Anaheim Mayor Tom Tait largely struck the right balance in handling hate speech hurled at a city councilman from the public comment dais earlier this year, concluded a panel of experts who gathered to discuss how public comment sessions should be handled.

Anaheim resident William Fitzgerald triggered a countywide rebuke when he hurled an anti-Semitic and homophobic verbal attack on city Councilman Jordan Brandman during an October council meeting.

That day, Tait interrupted Fitzgerald and warned him to maintain decorum and condemned his remarks. But he did not restrain Fitzgerald, who recently lost an ACLU-backed First Amendment lawsuit against the county, from his time at the public comment dais.

While Tait’s council colleagues criticized him at the time as part of an organized attack campaign against the mayor, the experts gathered Wednesday night at the North Orange County Community College District Board Room agreed he pretty much got it right.

“[Tait] actually handled it like the playbook you outlined tonight,” said County Supervisor Todd Spitzer, who was in the audience for the event.

The gathering was put together by county supervisors Chairman Shawn Nelson, who enlisted help from Rusty Kennedy of the Orange County Human Relations Commission and Lacy Kelly from the Association of California Cities, Orange County.

The idea was to give elected officials a forum to talk through what they can do during tough meetings, Nelson said.

“Speakers may only be removed if they are disruptive,” said Manoj Mate, a Whittier Law School constitutional law professor, in what become the central theme of the night’s discussion. “We need to be cautious when we impose restrictions.”

“In most cases, police intervention should be a last resort,” warned Fullerton Police Chief Dan Hughes.

Yet there should be caution on restrictions. Council members can and should strongly condemn hate speech when it comes out of the public comment dais. They can even interrupt a speaker to register their opposition, as long as they don’t restrict the time limits granted each speaker.

In fact, Anaheim City Attorney Michael Houston said, the unified chorus of condemnation that came from across the county had a calming effect on ensuing public comment periods at council meetings.

Rabbi Rick Steinberg, an Orange County human relations commissioner from Irvine, underscored that point, saying that elected leaders had an obligation to speak up and confront hate speech.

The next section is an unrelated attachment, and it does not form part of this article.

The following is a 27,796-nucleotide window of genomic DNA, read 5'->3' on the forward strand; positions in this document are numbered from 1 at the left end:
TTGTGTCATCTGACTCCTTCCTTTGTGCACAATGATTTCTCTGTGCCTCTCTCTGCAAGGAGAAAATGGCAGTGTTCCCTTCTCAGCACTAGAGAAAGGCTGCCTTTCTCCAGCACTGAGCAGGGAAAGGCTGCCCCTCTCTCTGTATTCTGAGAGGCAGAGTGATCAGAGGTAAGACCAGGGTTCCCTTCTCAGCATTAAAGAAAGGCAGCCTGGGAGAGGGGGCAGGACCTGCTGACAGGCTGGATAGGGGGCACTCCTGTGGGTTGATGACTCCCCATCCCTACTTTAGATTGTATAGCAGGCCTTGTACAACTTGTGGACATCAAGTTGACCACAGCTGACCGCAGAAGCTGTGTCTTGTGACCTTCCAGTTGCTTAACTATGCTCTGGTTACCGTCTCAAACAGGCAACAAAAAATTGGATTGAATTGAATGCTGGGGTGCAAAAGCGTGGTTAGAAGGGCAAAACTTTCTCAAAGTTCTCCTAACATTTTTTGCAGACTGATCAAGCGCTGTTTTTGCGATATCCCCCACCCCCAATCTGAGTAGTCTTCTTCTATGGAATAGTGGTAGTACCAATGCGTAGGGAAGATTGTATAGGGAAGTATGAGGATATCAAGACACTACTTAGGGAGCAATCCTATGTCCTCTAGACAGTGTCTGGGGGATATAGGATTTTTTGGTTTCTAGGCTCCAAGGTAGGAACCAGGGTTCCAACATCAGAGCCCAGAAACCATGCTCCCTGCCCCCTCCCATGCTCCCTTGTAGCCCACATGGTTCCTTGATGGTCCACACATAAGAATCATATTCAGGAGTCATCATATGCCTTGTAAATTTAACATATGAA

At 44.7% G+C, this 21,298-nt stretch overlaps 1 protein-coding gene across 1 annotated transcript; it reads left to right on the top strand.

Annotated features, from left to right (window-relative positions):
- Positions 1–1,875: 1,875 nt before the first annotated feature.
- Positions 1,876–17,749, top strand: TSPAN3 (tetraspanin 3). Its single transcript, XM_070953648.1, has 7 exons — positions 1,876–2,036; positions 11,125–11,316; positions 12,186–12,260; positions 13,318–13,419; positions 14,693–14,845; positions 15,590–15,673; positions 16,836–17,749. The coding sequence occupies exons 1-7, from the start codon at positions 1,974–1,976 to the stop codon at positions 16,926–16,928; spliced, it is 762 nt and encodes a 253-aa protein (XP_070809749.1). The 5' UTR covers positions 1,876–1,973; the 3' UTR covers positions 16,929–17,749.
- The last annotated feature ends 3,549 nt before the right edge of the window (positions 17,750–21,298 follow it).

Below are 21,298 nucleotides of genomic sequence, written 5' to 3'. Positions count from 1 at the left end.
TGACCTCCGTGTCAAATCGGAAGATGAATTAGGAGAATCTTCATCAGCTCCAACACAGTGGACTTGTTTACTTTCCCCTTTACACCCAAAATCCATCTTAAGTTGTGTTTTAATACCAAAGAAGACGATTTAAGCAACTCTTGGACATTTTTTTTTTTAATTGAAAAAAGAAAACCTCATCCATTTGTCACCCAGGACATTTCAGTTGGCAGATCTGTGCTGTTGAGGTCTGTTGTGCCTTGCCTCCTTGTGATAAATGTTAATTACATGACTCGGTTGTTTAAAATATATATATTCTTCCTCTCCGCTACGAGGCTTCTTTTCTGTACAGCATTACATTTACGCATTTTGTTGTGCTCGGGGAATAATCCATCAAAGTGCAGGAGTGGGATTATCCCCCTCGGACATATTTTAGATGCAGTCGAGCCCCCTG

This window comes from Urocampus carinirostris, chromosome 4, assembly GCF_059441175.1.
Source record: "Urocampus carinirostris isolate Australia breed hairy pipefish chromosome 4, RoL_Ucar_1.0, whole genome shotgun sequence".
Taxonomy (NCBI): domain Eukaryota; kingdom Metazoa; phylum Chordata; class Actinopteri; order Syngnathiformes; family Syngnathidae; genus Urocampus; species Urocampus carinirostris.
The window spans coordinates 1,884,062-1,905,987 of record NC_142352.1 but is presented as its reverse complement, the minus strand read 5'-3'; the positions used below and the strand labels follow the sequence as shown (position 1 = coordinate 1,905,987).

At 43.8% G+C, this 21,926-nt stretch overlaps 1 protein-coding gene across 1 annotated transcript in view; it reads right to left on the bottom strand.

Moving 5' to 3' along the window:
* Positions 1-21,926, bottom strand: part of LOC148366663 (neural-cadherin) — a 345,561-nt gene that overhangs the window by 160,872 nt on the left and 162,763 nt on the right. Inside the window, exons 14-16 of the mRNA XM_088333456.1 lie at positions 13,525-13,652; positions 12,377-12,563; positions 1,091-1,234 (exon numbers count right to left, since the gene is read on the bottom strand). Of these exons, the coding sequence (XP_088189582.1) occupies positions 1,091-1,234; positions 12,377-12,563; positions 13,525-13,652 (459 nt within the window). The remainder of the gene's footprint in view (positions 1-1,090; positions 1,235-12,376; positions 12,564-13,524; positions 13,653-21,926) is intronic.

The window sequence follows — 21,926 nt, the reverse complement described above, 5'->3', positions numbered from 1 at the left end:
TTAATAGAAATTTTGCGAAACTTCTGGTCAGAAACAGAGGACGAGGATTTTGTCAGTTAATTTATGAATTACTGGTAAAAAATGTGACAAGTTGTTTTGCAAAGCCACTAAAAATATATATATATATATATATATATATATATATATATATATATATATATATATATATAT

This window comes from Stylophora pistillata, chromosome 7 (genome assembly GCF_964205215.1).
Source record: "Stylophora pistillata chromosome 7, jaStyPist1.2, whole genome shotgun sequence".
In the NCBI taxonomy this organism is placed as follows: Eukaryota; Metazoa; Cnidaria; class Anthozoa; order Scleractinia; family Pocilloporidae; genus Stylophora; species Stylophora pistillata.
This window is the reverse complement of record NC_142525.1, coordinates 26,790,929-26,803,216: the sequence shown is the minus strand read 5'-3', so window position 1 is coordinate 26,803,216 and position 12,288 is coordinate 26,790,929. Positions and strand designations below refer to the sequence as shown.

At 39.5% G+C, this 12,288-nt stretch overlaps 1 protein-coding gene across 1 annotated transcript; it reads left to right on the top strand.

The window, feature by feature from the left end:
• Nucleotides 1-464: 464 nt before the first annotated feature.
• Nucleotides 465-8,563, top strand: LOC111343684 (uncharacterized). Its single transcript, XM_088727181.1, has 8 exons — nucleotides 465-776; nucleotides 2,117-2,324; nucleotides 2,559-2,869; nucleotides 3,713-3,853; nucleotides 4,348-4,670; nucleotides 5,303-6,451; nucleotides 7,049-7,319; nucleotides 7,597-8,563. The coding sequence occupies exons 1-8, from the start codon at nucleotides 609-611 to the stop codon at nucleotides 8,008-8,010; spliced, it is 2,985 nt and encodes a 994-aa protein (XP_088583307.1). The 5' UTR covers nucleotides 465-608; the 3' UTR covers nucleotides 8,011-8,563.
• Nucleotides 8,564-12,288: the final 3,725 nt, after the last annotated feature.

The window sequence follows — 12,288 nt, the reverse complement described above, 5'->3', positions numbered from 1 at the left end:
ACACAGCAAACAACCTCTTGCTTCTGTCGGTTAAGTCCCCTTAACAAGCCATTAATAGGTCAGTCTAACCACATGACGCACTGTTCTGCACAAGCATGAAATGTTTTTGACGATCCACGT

“We want to hear your opinion” in those kinds of situations, Steinberg said. “You have an obligation to stand up and be heard.”

The October Anaheim incident also triggered a deep questioning among elected officials like Nelson, who wonder just what’s the right thing to do when you’re chairing a meeting and someone starts getting ugly at the public comment podium.

“It’s tougher in the moment,” said Kennedy of the need for good guidance for electeds.

Nelson also said he wanted to ensure that the forum could provide “some substance.”

“I wanted to learn something,” Nelson said of the goal, which was to spread some best practices.

Panelists made a series of important points for elected officials at the local level who have public comment periods to consider.

Because there are many competing interests at council meetings, the public comment period will often get heated. The question facing elected officials is when can you shut a speaker down?

The line is struck at actual disruption.

“As long as they don’t actually disrupt the meeting,” said ACLU Attorney Bardis Vakili.

And Vakili warns, “actual disruption means actual disruption.”

“Stand back when you can” is the best rule when speakers go off, Vakili said.

Exceptions are what are called “fighting words” generally aimed at inciting violence.

Generally, city councils can put certain restrictions on public comment such as time limits as well as place and manner limits.

“What you can’t do is restrict based on viewpoint or content,” Vakili said.

Spitzer said the discussion helped illustrate the real need for some sort of training materials for newly elected officials who may not be adept at handling tough meetings.

“We don’t have a common playbook for those of us who officiate meetings,” Spitzer said.

“I was so frustrated by the criticism of Tom,” said Spitzer, criticizing the Anaheim council majority over the episode and stopping in midsentence to apologize to Councilwoman Gail Eastman, who was seated in front of him.

“Unless the electeds … are on the same page, we create confusion,” Spitzer said.

Kelly said the association would likely follow Wednesday’s forum next year during planned training sessions for newly elected officials.

“Our members are asking for direction,” Kelly said.

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